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Earlier this week, all eyes were on Virginia and Kentucky during their “off-year” elections, which ultimately came down to the abortion issue in a lot of cases. It’s a general trend in American politics that local elections tend to lean politically-opposite of the White House. For instance, when Barack Obama was in office, things in the states tended to lean redder, and vice versa. In these two Commonwealth elections, things stayed fairly on-trend.
Executive Director of Students for Life Action Matt Lamb noted: “Although pro-choice politicians took a majority in the House of Delegates, and Democrats now have a 21-19 advantage in the state senate, there is potentially one pro-life Democrat state senator, meaning that passing pro-abortion legislation will still face a fight. We plan on continuing to engage come January when the new legislative session begins.” Similar unfolded in Kentucky, with a Democrat Governor and Republican Attorney General elected.
They Won Some Seats, Then Waited ONE Day
Pro-abortion politicians, lobbies, PACs, and other organizations want to pass a Constitutional Amendment that would enshrine abortion in our nation’s founding document. They’re calling it the ERA (Equal Rights Amendment). But amendments require a majority, either in the U.S. House & Senate or a constitutional convention involving at least 3/4 of state legislatures to ratify.
Because they can’t do the former, the battle for the past 100 years has been state-focused. The day after the election, there were more than 28,000 headlines on the intent to double down on efforts to pass the ERA. And Virginia is the #1 state target for getting that coveted majority. The ERA was set with a seven-year deadline and even after Congress extended the deadline an additional 3 years, they still couldn’t get the 38 states needed to ratify the amendment. But when you’re pushing for abortion, there are no rules. Clearly.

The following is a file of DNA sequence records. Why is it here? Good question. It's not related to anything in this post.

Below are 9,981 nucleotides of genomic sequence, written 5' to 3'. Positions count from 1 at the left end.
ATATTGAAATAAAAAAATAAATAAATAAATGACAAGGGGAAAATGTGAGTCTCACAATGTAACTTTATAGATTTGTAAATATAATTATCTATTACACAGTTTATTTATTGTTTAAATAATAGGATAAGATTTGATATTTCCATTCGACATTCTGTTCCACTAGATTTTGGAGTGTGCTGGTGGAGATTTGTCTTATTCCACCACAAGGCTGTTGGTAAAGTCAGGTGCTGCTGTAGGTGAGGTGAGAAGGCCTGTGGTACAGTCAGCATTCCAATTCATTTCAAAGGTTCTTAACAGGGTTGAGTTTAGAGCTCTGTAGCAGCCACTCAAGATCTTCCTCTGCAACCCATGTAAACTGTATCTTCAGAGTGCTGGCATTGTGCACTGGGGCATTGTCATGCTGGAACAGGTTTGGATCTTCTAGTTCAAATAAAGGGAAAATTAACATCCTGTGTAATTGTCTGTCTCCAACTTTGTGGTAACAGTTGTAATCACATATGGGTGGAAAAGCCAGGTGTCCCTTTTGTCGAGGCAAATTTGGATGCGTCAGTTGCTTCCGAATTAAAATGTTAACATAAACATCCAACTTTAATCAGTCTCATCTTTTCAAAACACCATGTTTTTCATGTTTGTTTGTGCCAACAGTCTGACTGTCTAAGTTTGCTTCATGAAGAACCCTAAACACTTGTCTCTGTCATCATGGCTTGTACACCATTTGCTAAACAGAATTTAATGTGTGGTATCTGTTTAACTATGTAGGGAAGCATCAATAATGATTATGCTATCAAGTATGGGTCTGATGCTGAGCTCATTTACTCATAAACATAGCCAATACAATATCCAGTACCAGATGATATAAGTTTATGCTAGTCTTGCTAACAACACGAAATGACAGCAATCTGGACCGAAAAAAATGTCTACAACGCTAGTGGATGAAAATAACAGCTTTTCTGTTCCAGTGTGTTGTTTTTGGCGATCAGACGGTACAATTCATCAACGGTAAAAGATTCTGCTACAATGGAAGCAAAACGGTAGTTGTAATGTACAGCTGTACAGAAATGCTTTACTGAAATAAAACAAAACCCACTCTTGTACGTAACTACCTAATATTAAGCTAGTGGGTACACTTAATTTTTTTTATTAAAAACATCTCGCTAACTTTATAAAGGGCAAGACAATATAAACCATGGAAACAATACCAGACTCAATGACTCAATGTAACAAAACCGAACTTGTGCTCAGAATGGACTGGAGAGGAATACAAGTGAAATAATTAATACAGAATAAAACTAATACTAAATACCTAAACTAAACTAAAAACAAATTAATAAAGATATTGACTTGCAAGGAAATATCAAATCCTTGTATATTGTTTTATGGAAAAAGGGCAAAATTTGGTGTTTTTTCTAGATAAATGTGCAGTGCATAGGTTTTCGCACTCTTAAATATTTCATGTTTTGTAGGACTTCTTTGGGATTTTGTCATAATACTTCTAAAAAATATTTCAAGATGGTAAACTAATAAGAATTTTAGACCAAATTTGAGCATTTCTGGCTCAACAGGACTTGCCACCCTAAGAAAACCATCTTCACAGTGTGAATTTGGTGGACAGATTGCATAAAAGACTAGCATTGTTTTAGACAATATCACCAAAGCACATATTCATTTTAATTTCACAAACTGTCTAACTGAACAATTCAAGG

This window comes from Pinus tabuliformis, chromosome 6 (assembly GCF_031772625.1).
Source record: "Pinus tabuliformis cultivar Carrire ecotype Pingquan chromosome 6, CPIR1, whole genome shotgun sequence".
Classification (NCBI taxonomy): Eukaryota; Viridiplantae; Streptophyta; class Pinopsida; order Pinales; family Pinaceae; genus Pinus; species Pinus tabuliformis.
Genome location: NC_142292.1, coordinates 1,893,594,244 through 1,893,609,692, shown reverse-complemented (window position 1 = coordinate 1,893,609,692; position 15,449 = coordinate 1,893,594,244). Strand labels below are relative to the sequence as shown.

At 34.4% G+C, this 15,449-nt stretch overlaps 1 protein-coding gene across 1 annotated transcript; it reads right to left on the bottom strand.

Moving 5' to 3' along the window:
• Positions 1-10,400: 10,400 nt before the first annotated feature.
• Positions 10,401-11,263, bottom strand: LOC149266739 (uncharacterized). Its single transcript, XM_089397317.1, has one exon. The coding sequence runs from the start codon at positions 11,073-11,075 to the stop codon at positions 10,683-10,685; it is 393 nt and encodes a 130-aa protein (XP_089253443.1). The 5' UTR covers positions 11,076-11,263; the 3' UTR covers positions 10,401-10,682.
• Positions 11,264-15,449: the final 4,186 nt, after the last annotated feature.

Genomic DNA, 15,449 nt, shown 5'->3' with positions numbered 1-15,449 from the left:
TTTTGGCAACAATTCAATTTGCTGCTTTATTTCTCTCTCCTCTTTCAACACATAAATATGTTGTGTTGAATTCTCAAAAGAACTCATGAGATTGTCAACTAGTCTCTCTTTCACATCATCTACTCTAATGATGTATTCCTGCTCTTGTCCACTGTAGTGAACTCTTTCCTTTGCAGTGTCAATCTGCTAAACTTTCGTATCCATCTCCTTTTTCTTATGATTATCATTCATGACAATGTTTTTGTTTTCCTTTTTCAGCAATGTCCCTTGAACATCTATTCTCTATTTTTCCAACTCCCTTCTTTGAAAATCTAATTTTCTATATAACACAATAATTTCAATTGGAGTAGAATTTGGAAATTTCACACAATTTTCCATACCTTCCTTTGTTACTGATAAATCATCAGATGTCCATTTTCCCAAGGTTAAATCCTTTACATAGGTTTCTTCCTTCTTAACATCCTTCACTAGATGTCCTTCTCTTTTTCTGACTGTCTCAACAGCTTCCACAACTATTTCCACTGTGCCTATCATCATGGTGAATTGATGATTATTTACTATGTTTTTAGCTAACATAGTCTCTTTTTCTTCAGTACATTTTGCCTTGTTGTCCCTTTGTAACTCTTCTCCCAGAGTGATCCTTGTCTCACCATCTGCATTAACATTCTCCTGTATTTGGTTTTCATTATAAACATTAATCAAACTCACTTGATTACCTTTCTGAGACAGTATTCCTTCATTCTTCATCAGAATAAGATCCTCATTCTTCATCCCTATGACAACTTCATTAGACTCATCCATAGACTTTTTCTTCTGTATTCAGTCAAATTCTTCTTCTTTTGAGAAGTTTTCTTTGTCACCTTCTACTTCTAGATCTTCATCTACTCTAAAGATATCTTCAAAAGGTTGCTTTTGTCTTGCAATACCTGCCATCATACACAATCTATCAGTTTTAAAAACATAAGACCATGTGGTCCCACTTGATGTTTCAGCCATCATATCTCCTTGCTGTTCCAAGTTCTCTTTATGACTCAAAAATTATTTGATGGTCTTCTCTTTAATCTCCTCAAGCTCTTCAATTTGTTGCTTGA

What is the ERA?
The ERA specifically states that a person’s sex could not be considered in making a legal preference. With that in mind, consider the many protections designed for women that would be impacted and erased, including:
- the Equal Pay Act of 1963;
- the Civil Rights Act of 1964;
- the Equal Employment Opportunity Act of 1972;
- the Federal Minimum Wage Act of 1974;
- the Pregnancy Nondiscrimination Act of 1964.
In fact, U.S. Supreme Court Justice Ruth Bader Ginsburg wrote in Sex Bias in the U.S. Code that the ERA will change 800 federal laws, including the elimination of social security benefits for wives and widows. The financial impact on women is incalculable, and ERA will do nothing to focus attention on sexual crimes against women, as a focus on women would be discouraged.
The BIG Problem With the ERA
It sounds straightforward, right? Who wouldn’t want equal rights for men and women? The only problem: Its secret goal is to enshrine a right to taxpayer-funded abortions into the U.S. Constitution.
We already have state and federal laws that seek to remedy inequities in education, the workplace, and the marketplace. That of course doesn’t mean that women always receive equal treatment (for example, there is a problem of a backlog in testing rape kits, which disproportionately harms female victims of crime), but those issues should be addressed when they occur, without enshrining a new right to end innocent human life at the taxpayer expense. SFLA President Kristan Hawkins said:
“The Equal Rights Amendment is a Trojan horse for taxpayer-funded abortion, sneaking it into the Constitution, and would enshrine an unlimited right to abortion. In fact, it would actually undermine women’s rights and is patently anti-woman. For example, it could affect issues such as Social Security benefits and childcare, all while ensuring that millions more babies are senselessly killed under the banner of equality.”